The colors: Since there’s no credit given on the first tale, I’m guessing that Charm colored his own work. The colors are vivid, starting with royal reds, bright yellows for an exclamation, and Jar Jar’s orange skin and yellow eyes. The green vegetation of Naboo is beautiful and I like how it goes to icky black when the pair enter the forest full of vines. The browns, greens, and dull colors of the characters add considerably to the ninth page as the pair ventures through the cave. The overhead light source on 10 is great and the lime scream on 11 fun. The greens on Nass are cool, as is the red sound effect that ends the story. Adele Matera is the colorist of “Grand Theft Falcon.” The first panel of this tale is resplendent with colors from the many flags above the entrance to Maz’s. I like how Ducain’s narration is in a green colored box with a red outline, drawing the reader’s eyes every time it appears. Han is older in this tale, so streaks of gray appear in his hair. The last two pages have a beautiful light blue sky that allows the darkly colored characters to stand out. Overall grades: “Raiders of the Lost Gundark” A+ and “Grand Theft Falcon” A

The letters: Tom B. Long is responsible for the issue’s text which includes Jar Jar’s opening bellow, dialogue and narration (the same font), scene settings, sounds, a fantastic scream, and the tease for the one-shot. Jar Jar’s yell that proceeds his entrance is perfection. The dialogue and narration are easy to read, but they should have been different fonts as they are different forms of communication for the reader. Rather than be dissimilar fonts, they are in different colored balloons, putting the work on the colorist, rather than the letterer, to get the job done. The sounds are large and fun and the scream, uttered twice, is as frantic and ear splitting as it must have been to the characters. Overall grade: A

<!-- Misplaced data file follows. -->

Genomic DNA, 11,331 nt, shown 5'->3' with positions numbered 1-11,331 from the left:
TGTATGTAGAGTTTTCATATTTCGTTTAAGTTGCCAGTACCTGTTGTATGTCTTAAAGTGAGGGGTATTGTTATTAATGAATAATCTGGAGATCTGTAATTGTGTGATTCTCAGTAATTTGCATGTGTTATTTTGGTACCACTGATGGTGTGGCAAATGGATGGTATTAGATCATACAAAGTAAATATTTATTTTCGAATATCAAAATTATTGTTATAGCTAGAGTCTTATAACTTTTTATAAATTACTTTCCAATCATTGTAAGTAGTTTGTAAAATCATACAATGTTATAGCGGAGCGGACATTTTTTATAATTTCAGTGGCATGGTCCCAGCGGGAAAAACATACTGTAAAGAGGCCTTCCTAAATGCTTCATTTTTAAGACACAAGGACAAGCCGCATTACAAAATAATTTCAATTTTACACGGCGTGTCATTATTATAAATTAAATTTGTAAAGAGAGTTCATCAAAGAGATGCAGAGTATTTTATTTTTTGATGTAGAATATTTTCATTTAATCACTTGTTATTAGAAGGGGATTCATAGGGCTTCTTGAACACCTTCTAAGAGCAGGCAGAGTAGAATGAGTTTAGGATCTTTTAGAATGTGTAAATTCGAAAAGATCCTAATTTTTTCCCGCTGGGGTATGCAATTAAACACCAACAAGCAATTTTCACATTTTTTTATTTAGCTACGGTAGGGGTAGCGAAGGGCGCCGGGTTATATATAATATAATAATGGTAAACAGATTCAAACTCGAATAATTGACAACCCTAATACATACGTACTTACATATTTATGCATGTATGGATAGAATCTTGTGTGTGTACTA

The final line: The teaming of Jar Jar and Padmé is storytelling gold. He’s hilarious and she’s not going to play games. The visuals on this story only add to the humor. The second tale is more for adults, explaining how Han lost the Falcon, though it has no conclusion, instead being finished in a one-shot. It’s enjoyable. Overall grade: A

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Patrick Hayes was a contributor to the Comic Buyer's Guide for several years with "It's Bound to Happen!" and he's reviewed comics for TrekWeb and TrekCore. He's taught 8th graders English for 20 years and has taught high school English for five years and counting. He reads everything as often as he can, when not grading papers or looking up Star Trek, Star Wars, or Indiana Jones items online.